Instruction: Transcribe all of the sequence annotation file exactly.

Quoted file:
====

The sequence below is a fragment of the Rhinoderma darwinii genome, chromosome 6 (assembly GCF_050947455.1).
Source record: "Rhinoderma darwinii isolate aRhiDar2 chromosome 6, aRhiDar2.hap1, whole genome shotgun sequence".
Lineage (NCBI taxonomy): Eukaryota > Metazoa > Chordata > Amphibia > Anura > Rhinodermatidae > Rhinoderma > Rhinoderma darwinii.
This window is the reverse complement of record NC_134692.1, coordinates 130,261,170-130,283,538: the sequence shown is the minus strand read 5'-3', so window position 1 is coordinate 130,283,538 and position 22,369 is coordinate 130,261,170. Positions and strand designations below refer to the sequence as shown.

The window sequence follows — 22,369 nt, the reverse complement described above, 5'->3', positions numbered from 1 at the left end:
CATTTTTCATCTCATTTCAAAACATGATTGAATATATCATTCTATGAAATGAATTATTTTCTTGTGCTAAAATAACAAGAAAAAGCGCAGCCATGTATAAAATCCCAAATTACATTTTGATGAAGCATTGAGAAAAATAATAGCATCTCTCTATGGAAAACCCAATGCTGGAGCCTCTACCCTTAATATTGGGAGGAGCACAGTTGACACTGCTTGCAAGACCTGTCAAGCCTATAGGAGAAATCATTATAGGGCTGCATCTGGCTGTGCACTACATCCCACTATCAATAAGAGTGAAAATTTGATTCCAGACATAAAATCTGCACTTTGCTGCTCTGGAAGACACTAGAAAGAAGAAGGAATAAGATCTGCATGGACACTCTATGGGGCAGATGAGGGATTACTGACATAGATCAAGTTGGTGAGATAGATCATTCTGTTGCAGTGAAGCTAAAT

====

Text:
The sequence below is a fragment of the Rhinoderma darwinii genome, chromosome 6 (assembly GCF_050947455.1).
Source record: "Rhinoderma darwinii isolate aRhiDar2 chromosome 6, aRhiDar2.hap1, whole genome shotgun sequence".
Lineage (NCBI taxonomy): Eukaryota > Metazoa > Chordata > Amphibia > Anura > Rhinodermatidae > Rhinoderma > Rhinoderma darwinii.
This window is the reverse complement of record NC_134692.1, coordinates 130,261,170-130,283,538: the sequence shown is the minus strand read 5'-3', so window position 1 is coordinate 130,283,538 and position 22,369 is coordinate 130,261,170. Positions and strand designations below refer to the sequence as shown.

The window sequence follows — 22,369 nt, the reverse complement described above, 5'->3', positions numbered from 1 at the left end:
CATTTTTCATCTCATTTCAAAACATGATTGAATATATCATTCTATGAAATGAATTATTTTCTTGTGCTAAAATAACAAGAAAAAGCGCAGCCATGTATAAAATCCCAAATTACATTTTGATGAAGCATTGAGAAAAATAATAGCATCTCTCTATGGAAAACCCAATGCTGGAGCCTCTACCCTTAATATTGGGAGGAGCACAGTTGACACTGCTTGCAAGACCTGTCAAGCCTATAGGAGAAATCATTATAGGGCTGCATCTGGCTGTGCACTACATCCCACTATCAATAAGAGTGAAAATTTGATTCCAGACATAAAATCTGCACTTTGCTGCTCTGGAAGACACTAGAAAGAAGAAGGAATAAGATCTGCATGGACACTCTATGGGGCAGATGAGGGATTACTGACATAGATCAAGTTGGTGAGATAGATCATTCTGTTGCAGTGAAGCTAAAT